Urbanism Down Under: in review, part 2
Recently I reviewed the early sessions of Urbanism Down Under. Here is the second instalment, covering the keynote speech by Hank Dittmar.
Dittmar is CEO of the Prince's Foundation for the Built Environment and chair of the Congress for New Urbanism. Both organisations promote urban values to which I think most urbanists would adhere: walkability, connectivity, mixed use & diversity, mixed housing, quality architecture and urban design, traditional neighbourhood structure, increased density, smart transportation, sustainability and quality of life. I especially like their emphasis on the street as the most important part of the public realm.
However, I've always felt uneasy with both groups because, whenever their principles are translated into built form (Poundbury, Seaside), there is an undeniable nostalgic tweeness. Very little of their published manifestos explicitly condemn modern architecture, but there are occasional vague uses of terms like beauty, aesthetics, decoration and timelessness that hint at their tastes.
Dittmar called for design that "celebrates local history, climate, ecology and building practice", while also claiming that this "transcends issues of style". I certainly agree that architects can learn a lot from vernacular architecture, particularly in terms of typologies that respond to climate and ecology, although it's difficult in New Zealand because we lack an established tradition of high-density residential architecture.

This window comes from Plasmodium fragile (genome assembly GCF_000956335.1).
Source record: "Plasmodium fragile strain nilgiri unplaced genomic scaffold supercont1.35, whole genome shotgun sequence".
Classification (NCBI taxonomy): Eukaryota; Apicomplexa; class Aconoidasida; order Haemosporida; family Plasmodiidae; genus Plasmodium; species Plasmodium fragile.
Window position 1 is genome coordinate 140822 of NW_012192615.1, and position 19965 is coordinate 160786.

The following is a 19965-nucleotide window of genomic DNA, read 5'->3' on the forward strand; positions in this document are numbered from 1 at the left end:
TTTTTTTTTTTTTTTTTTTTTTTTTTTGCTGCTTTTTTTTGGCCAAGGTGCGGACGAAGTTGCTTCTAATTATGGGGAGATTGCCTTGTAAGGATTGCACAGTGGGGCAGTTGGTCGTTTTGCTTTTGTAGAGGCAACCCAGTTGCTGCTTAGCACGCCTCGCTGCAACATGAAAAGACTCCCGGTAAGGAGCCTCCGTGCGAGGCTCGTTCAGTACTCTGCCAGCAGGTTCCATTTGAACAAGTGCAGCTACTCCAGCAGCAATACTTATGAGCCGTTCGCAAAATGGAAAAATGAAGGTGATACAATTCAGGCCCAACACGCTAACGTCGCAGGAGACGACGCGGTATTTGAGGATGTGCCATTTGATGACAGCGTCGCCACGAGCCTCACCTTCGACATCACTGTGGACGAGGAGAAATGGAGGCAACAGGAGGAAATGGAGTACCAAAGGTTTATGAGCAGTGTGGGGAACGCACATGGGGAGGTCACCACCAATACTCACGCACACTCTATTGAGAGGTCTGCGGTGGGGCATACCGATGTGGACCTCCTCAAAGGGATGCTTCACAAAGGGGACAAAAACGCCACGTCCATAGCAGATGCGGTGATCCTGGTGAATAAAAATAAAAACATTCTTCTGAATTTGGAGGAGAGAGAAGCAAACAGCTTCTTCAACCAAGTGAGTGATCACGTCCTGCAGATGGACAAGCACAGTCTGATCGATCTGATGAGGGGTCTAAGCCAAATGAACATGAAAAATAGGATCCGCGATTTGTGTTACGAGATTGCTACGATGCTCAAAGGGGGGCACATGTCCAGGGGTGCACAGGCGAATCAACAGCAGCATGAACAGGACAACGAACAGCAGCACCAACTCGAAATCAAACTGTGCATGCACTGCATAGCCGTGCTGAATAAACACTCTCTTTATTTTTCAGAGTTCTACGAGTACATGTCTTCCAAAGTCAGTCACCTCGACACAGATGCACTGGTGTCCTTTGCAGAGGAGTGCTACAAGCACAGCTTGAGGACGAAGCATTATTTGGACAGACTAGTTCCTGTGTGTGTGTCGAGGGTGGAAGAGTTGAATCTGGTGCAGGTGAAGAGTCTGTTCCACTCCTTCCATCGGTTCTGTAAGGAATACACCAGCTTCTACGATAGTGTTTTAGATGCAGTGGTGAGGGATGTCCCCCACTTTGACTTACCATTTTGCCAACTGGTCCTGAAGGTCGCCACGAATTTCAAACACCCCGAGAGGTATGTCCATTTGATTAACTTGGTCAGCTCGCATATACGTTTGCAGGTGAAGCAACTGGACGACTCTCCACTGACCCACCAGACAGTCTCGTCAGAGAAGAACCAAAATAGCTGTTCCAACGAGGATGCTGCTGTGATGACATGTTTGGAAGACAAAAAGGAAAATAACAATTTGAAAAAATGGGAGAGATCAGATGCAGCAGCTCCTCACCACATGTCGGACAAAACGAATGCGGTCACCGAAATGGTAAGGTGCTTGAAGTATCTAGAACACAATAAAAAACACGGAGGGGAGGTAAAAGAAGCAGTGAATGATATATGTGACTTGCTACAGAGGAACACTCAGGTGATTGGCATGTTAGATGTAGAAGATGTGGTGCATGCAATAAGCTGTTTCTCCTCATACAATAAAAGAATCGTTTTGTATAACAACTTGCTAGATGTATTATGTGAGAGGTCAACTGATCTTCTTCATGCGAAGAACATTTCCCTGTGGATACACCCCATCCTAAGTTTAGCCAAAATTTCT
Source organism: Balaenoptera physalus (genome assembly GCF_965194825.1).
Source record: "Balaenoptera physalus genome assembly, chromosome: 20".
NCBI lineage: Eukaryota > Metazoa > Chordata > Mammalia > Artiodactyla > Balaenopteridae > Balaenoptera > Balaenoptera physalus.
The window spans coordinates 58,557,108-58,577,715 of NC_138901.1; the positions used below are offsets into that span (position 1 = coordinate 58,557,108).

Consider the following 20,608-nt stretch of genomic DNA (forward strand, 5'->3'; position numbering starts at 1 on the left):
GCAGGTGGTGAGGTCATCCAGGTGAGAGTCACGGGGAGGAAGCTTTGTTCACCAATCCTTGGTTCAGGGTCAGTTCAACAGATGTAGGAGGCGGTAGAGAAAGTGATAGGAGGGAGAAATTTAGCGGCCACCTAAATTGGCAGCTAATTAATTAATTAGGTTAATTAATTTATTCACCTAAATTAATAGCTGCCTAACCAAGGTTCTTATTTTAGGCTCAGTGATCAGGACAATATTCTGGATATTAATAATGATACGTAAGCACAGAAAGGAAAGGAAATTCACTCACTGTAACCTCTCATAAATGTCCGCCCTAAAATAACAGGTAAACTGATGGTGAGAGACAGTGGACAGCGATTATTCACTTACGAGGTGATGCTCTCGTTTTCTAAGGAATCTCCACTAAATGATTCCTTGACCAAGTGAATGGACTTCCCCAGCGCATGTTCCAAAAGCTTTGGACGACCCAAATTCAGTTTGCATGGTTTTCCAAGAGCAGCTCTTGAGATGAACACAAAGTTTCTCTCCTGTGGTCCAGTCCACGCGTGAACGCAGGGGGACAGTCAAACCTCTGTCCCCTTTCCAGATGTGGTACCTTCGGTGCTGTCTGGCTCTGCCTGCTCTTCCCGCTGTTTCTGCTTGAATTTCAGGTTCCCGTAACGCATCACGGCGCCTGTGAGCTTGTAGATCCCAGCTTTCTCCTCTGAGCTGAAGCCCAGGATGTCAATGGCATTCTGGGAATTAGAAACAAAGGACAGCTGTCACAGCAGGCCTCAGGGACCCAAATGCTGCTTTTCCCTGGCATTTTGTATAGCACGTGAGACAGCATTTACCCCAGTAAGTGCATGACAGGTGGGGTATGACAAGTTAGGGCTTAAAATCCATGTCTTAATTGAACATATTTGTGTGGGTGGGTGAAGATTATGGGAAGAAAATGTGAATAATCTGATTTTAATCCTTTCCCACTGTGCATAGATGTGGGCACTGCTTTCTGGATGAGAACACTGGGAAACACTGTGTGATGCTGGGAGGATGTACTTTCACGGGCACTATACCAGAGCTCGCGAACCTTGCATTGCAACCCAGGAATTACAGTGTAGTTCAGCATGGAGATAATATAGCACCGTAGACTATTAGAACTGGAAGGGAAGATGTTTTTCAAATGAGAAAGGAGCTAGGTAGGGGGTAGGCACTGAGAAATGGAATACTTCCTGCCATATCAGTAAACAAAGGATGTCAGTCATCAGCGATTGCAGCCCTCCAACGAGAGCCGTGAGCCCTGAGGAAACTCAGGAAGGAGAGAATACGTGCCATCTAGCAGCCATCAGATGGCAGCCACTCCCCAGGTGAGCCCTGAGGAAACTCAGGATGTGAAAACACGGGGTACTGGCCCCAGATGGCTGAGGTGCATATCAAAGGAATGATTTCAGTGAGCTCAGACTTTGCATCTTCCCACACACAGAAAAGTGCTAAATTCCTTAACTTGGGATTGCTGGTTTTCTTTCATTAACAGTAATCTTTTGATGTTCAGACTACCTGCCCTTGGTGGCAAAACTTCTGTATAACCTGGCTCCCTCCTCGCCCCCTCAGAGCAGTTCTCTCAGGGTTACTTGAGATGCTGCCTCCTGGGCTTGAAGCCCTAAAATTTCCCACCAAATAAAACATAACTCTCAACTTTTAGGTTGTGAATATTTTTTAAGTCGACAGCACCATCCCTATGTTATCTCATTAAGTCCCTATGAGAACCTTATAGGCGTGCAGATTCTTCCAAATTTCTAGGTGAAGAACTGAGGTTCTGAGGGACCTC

When he presented some slides of good and bad urbanism in Wellington, I noticed that all of his "good" examples of major buildings were in imported styles such as neo-classical, gothic and art deco. I asked him why he thought that these styles were any more "local" than high modernism, and he replied that modernism is now just another style, and that it too can become part of the local. So it's now official: the Prince's Foundation thinks modernism can be OK! Right, bring on the monstrous carbuncles!
On the other hand, Dittmar considers "decoration" to be essential, and showed a slide of the Rutherford House extension as an example of a building that "we would all agree" is dreadfully lacking in this regard. I objected that it was one of my favourite buildings, and that I considered its façade to be beautifully complex and detailed. He said something vague about how wonderful it was that there are different opinions in the world, but I still got the impression that he sees classical detailing as the only acceptable form of decoration, and that other ways of bringing complexity and scale into architecture just don’t count.
I still believe that a building's contribution to the public realm is more important than its aesthetic appeal, and that the best way to "decorate" and animate a building's façade is to populate it! There are beautiful classical buildings that close themselves off from the street, and austere modernist buildings (Plischke's Massey House, the Umbrella Park apartments above Felix) that address the street with respect and liveliness.